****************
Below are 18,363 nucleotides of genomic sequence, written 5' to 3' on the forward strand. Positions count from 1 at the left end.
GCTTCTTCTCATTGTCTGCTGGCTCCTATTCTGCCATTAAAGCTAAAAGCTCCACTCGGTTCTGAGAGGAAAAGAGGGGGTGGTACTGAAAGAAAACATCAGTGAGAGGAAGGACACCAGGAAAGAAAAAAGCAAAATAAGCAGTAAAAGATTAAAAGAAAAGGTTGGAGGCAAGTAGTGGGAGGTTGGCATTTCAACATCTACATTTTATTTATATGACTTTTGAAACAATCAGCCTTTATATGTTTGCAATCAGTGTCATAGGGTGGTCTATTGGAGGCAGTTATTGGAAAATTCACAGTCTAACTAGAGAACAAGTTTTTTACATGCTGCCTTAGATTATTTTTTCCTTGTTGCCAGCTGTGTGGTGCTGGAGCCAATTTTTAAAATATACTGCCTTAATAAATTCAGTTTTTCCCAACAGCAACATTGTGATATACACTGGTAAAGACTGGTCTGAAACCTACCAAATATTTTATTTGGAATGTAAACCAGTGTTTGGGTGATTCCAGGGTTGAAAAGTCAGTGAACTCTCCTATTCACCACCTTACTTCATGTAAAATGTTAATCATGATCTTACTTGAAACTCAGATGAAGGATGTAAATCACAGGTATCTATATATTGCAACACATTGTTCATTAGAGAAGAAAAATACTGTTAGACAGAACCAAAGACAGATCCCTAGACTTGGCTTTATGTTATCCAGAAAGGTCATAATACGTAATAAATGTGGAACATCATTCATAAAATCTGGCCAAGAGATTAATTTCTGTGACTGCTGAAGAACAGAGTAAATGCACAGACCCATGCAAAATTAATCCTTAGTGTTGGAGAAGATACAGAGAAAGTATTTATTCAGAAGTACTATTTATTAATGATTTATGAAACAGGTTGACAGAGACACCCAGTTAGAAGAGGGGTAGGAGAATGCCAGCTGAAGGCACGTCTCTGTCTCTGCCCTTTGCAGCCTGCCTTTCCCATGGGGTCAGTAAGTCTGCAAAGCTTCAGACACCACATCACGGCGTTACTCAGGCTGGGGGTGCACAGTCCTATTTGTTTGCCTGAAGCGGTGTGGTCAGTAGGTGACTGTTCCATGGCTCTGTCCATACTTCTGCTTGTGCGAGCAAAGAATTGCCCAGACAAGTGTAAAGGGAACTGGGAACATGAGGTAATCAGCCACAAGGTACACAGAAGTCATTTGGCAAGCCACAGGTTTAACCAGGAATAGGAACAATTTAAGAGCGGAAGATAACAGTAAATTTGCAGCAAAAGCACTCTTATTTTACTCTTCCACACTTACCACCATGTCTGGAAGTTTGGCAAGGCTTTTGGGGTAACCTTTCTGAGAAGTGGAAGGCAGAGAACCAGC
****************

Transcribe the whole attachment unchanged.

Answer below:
Below are 18,363 nucleotides of genomic sequence, written 5' to 3' on the forward strand. Positions count from 1 at the left end.
GCTTCTTCTCATTGTCTGCTGGCTCCTATTCTGCCATTAAAGCTAAAAGCTCCACTCGGTTCTGAGAGGAAAAGAGGGGGTGGTACTGAAAGAAAACATCAGTGAGAGGAAGGACACCAGGAAAGAAAAAAGCAAAATAAGCAGTAAAAGATTAAAAGAAAAGGTTGGAGGCAAGTAGTGGGAGGTTGGCATTTCAACATCTACATTTTATTTATATGACTTTTGAAACAATCAGCCTTTATATGTTTGCAATCAGTGTCATAGGGTGGTCTATTGGAGGCAGTTATTGGAAAATTCACAGTCTAACTAGAGAACAAGTTTTTTACATGCTGCCTTAGATTATTTTTTCCTTGTTGCCAGCTGTGTGGTGCTGGAGCCAATTTTTAAAATATACTGCCTTAATAAATTCAGTTTTTCCCAACAGCAACATTGTGATATACACTGGTAAAGACTGGTCTGAAACCTACCAAATATTTTATTTGGAATGTAAACCAGTGTTTGGGTGATTCCAGGGTTGAAAAGTCAGTGAACTCTCCTATTCACCACCTTACTTCATGTAAAATGTTAATCATGATCTTACTTGAAACTCAGATGAAGGATGTAAATCACAGGTATCTATATATTGCAACACATTGTTCATTAGAGAAGAAAAATACTGTTAGACAGAACCAAAGACAGATCCCTAGACTTGGCTTTATGTTATCCAGAAAGGTCATAATACGTAATAAATGTGGAACATCATTCATAAAATCTGGCCAAGAGATTAATTTCTGTGACTGCTGAAGAACAGAGTAAATGCACAGACCCATGCAAAATTAATCCTTAGTGTTGGAGAAGATACAGAGAAAGTATTTATTCAGAAGTACTATTTATTAATGATTTATGAAACAGGTTGACAGAGACACCCAGTTAGAAGAGGGGTAGGAGAATGCCAGCTGAAGGCACGTCTCTGTCTCTGCCCTTTGCAGCCTGCCTTTCCCATGGGGTCAGTAAGTCTGCAAAGCTTCAGACACCACATCACGGCGTTACTCAGGCTGGGGGTGCACAGTCCTATTTGTTTGCCTGAAGCGGTGTGGTCAGTAGGTGACTGTTCCATGGCTCTGTCCATACTTCTGCTTGTGCGAGCAAAGAATTGCCCAGACAAGTGTAAAGGGAACTGGGAACATGAGGTAATCAGCCACAAGGTACACAGAAGTCATTTGGCAAGCCACAGGTTTAACCAGGAATAGGAACAATTTAAGAGCGGAAGATAACAGTAAATTTGCAGCAAAAGCACTCTTATTTTACTCTTCCACACTTACCACCATGTCTGGAAGTTTGGCAAGGCTTTTGGGGTAACCTTTCTGAGAAGTGGAAGGCAGAGAACCAGC